By James A. Haught
Newspaper collapse is a sickening reality. More than half of U.S. newspaper jobs vanished rather quickly as advertising revenue eroded. Back in 2001, the industry employed 411,800, but by late 2016 the total had dropped to 173,700. Scores of papers died or went online-only.
My own paper, The Charleston Gazette-Mail, West Virginia’s largest, is in the same death spiral. It defaulted on our pension plan, letting the government take over. It ceased printing on Mondays. Its staff is shrinking. Now it can’t pay its debt load and filed for bankruptcy, awaiting a new owner to take over.
The human toll is grim. When I meet laid-off friends, we have hand-wringing sessions.
But there’s a hopeful alternative for writers: The Internet needs oceans of material, all of which must be produced by writers. Online jobs are available. If you have a compulsion to write, you can find a niche.
I’m well past retirement age, so I live on my newspaper pension and Social Security, while keeping my Gazette-Mail office and title. I’ve always freelanced, churning out books and magazine pieces, mostly in the skeptic-agnostic “freethought” category.
Now the United Coalition of Reason pays me $500 a month as its writer-in-residence. I provide two essays monthly for its online newsletter. In my new Internet journalist role, I reach thousands of readers in dozens of countries. It fills my unquenchable desire to save the world.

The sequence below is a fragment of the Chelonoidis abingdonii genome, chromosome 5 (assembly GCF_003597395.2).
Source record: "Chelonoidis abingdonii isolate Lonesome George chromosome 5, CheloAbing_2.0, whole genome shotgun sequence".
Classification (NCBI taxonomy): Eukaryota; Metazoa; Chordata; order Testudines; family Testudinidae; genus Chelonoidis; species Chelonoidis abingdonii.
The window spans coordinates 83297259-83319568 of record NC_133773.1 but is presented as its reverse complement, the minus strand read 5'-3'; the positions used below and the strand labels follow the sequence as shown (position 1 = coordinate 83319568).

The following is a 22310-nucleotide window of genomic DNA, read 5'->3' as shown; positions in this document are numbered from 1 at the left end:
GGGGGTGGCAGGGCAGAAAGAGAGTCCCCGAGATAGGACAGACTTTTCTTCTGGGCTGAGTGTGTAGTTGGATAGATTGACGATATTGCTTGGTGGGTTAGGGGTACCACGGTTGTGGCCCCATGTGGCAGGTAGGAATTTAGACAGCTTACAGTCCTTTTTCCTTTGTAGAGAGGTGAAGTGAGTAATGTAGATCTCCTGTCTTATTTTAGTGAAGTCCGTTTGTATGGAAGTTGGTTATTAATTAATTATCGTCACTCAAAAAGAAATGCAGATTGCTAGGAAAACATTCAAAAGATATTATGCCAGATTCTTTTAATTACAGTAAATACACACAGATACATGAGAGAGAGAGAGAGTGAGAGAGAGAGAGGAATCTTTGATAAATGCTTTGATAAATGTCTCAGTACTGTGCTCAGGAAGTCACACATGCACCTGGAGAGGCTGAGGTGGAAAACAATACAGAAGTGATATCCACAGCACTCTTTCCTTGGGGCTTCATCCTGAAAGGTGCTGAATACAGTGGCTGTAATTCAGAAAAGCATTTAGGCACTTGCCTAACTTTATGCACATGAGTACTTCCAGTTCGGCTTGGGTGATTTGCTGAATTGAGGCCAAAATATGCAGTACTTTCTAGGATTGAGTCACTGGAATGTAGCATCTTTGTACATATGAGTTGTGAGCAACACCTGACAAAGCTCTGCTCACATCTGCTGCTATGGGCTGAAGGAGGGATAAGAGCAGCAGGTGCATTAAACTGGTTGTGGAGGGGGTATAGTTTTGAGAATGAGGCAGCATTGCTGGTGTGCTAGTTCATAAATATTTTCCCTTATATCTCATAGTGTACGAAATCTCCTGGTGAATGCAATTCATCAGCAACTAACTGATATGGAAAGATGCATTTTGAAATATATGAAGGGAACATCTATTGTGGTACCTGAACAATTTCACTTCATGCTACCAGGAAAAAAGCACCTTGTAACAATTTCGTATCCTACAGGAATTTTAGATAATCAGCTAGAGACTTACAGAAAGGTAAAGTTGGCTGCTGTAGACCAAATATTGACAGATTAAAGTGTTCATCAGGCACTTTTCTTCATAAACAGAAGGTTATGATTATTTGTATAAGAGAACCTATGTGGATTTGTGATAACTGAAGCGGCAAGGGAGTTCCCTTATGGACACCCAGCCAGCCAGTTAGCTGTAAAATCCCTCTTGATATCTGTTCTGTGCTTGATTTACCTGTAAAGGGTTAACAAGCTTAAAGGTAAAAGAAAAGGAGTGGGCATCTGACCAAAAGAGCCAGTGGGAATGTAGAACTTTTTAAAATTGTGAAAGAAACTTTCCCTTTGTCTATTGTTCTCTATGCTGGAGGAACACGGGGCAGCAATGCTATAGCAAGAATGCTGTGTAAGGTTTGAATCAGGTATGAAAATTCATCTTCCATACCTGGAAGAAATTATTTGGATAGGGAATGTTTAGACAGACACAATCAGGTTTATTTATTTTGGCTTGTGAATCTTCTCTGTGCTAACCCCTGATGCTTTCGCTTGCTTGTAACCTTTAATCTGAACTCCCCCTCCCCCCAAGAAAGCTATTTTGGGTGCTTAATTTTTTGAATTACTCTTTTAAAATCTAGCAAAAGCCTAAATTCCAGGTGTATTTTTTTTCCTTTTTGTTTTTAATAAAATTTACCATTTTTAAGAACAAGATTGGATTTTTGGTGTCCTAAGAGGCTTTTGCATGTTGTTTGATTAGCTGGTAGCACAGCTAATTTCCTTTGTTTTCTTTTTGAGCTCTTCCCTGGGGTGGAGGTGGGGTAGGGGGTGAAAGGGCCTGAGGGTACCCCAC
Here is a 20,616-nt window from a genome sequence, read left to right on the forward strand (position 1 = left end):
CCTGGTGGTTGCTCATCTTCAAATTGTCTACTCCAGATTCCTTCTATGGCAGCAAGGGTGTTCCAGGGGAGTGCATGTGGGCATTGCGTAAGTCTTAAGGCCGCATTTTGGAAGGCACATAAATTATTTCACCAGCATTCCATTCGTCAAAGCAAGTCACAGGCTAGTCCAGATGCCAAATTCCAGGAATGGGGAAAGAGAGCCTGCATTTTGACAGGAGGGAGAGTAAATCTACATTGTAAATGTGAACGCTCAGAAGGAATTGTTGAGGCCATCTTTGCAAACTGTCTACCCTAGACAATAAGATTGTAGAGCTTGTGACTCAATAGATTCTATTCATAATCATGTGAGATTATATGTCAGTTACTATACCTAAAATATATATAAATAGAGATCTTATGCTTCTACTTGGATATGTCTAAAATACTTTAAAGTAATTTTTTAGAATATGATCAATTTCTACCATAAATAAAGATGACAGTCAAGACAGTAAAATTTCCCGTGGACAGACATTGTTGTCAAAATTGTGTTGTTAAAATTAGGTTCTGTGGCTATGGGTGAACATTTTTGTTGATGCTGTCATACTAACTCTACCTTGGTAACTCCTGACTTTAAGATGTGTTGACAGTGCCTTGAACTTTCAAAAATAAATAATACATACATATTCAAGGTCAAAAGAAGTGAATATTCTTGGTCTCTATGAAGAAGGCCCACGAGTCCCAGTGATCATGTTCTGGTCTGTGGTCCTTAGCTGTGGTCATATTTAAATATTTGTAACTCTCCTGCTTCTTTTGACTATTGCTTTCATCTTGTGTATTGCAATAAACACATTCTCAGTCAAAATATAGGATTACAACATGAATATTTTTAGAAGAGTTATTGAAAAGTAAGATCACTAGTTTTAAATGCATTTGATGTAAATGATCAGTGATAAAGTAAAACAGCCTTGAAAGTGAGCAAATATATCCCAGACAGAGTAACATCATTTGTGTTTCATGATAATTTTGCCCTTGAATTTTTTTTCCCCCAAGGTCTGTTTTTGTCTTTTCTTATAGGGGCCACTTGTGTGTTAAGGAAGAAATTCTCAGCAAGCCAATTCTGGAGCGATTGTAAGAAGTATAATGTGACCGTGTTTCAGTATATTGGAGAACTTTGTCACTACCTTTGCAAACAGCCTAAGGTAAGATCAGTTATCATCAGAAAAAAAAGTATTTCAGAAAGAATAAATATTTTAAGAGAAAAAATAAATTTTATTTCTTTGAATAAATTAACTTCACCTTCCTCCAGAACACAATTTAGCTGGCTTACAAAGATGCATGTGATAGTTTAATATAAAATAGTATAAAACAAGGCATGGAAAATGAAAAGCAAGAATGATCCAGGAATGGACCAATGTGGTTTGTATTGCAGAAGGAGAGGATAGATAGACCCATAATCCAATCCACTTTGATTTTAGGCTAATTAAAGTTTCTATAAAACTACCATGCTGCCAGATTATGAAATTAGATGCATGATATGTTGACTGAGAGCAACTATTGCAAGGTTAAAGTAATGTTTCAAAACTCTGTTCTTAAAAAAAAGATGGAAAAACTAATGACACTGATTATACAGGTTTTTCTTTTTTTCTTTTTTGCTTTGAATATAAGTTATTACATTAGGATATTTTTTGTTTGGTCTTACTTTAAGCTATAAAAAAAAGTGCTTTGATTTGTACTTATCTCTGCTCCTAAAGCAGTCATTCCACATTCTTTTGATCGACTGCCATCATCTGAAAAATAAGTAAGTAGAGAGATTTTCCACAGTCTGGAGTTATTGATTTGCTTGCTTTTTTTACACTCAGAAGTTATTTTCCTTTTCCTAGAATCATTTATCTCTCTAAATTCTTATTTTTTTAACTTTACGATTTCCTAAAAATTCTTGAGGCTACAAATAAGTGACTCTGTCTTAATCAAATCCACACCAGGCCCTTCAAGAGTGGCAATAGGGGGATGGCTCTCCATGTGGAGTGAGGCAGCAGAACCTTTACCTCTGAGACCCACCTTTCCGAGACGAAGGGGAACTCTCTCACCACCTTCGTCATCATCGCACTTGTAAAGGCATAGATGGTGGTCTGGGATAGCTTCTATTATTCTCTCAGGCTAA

Whatever your writing specialty, many suitable websites exist, needing your output. While printed newspapers disintegrate, search until you find a cyber outlet that will provide at least some income. I realize that my $6,000 yearly pay cannot support a younger writer. It’s just supplemental. But many online jobs pay more. Various websites talk about Internet writer income above $100,000, or above $50,000.
The Internet, which is killing newspapers, has become the medium of mankind, the mother of all information realms. It is so gigantic we barely can grasp it. It has colossal power. Here’s an example:
Once upon a time, I briefly was press aide to Sen. Robert C. Byrd of West Virginia. Later, when the Bush-Cheney White House clamored to invade Iraq, Byrd waged a lonely fight against it. He gave fervent floor speeches saying (correctly) that no trustworthy evidence supported the Bush-Cheney claim that Iraq possessed horror weapons. But the Washington press corps ignored Byrd. Few heard his warnings.
However, the Internet took over. Some pacifists began emailing Byrd’s speeches to their friends, who forwarded them to other friends, etc., etc. Thus his talks reached thousands of Americans, then tens of thousands around the world. They were posted on websites for everyone to read. Byrd became an international hero for peace. He compiled his speeches into a book: “Losing America: Confronting a Reckless and Arrogant Presidency.”
It showed the immense potential for words on the Internet. All of us writers have an opportunity to join the fray.
We who acquire paid online roles fit the words of Moliere:
“Writing is like prostitution. First you do it for the love of it. Then you do it for a few friends. And finally you do it for money.”
James Haught is editor emeritus of West Virginia’s largest newspaper, The Charleston Gazette-Mail. He also is a senior editor of Free Inquiry magazine and writer-in-residence for the United Coalition of Reason. His email address is firstname.lastname@example.org.